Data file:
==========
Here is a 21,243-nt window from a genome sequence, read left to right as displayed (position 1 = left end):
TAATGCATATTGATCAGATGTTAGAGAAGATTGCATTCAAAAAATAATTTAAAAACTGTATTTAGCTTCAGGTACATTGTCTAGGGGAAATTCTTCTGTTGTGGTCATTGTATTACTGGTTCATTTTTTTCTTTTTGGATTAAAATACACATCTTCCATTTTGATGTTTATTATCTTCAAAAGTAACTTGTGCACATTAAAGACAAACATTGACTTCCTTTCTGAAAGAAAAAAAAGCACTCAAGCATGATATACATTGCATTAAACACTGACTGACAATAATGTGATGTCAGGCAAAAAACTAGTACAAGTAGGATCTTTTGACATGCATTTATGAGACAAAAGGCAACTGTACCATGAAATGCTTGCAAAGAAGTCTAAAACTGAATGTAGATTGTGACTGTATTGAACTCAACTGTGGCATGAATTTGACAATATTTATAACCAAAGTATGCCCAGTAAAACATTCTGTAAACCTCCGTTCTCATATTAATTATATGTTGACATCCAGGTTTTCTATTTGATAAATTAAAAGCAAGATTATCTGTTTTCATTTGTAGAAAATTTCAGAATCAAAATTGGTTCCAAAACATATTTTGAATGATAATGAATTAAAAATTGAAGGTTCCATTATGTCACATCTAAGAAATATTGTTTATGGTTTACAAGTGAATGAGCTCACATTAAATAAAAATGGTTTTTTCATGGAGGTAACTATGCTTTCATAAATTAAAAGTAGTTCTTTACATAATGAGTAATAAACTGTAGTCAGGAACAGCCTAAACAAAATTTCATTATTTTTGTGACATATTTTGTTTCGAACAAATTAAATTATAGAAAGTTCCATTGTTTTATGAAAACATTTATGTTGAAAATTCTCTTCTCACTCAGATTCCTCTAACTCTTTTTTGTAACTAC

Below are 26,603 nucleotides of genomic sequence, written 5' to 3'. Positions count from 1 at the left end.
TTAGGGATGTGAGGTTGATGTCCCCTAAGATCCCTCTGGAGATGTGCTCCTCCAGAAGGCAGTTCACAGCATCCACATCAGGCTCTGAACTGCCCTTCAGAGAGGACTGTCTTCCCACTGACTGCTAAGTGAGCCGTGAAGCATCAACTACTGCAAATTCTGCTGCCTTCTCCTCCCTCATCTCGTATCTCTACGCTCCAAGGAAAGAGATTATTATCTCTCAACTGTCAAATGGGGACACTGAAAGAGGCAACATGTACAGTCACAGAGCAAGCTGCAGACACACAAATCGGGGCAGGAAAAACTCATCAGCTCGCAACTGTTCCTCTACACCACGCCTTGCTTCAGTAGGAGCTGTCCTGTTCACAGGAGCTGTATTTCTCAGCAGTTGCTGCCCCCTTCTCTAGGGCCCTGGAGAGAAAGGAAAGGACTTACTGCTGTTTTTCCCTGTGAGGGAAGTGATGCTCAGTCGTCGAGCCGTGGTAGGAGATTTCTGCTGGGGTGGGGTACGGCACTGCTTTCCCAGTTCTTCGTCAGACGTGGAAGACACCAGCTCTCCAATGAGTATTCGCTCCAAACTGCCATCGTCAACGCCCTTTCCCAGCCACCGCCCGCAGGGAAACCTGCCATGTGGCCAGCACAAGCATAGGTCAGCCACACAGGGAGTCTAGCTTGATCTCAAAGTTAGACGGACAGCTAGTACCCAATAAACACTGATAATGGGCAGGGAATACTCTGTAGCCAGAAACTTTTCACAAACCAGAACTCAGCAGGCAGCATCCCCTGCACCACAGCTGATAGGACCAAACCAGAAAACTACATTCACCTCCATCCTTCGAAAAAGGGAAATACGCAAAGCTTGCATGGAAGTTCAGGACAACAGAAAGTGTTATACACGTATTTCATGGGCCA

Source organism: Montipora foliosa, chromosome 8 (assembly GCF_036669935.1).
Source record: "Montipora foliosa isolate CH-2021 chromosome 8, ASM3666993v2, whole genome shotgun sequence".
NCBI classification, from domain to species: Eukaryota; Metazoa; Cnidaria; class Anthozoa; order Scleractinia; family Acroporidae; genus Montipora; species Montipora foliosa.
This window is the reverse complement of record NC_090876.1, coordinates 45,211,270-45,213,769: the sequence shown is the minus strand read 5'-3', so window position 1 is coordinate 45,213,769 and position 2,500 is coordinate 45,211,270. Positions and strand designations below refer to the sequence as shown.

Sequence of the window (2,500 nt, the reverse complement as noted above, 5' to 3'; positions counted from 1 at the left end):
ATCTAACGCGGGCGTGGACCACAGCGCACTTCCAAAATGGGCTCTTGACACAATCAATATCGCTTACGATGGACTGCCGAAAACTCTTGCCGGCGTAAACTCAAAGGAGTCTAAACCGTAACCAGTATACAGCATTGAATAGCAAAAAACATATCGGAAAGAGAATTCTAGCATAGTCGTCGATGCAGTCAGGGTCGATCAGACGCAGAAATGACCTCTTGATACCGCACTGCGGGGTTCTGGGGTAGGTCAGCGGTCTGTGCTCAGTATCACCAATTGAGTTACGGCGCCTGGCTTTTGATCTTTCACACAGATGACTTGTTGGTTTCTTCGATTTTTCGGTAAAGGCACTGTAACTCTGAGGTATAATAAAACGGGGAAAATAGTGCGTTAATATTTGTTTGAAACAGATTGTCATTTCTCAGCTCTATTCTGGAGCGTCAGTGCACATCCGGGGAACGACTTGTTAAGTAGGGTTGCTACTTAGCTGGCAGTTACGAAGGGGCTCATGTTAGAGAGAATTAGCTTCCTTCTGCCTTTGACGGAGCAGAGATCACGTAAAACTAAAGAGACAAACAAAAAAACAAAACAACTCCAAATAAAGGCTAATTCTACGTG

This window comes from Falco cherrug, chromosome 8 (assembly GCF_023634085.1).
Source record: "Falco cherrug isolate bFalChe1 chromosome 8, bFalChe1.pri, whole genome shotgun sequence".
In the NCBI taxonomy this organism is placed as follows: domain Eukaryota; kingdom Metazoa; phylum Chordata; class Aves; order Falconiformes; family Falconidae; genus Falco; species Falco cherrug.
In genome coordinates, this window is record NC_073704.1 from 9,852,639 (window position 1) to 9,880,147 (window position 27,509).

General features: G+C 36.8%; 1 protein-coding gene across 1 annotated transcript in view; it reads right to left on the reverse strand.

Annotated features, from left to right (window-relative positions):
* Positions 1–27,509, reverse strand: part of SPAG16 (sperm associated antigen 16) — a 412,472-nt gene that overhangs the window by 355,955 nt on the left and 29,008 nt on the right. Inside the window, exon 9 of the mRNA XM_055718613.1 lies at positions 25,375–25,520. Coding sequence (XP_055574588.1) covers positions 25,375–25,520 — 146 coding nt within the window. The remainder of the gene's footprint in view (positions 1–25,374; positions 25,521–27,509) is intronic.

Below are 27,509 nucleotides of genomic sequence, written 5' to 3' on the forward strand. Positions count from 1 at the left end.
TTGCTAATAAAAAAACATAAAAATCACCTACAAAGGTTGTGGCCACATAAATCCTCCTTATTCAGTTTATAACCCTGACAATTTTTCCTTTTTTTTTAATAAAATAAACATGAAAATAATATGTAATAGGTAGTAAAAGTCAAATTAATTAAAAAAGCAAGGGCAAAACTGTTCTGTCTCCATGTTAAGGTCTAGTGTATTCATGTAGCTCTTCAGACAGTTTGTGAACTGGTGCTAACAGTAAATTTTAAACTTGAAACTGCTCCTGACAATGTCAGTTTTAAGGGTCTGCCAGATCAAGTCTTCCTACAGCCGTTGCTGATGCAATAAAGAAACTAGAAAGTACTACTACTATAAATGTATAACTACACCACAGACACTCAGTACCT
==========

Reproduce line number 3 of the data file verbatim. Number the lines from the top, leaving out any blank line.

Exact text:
Below are 26,603 nucleotides of genomic sequence, written 5' to 3'. Positions count from 1 at the left end.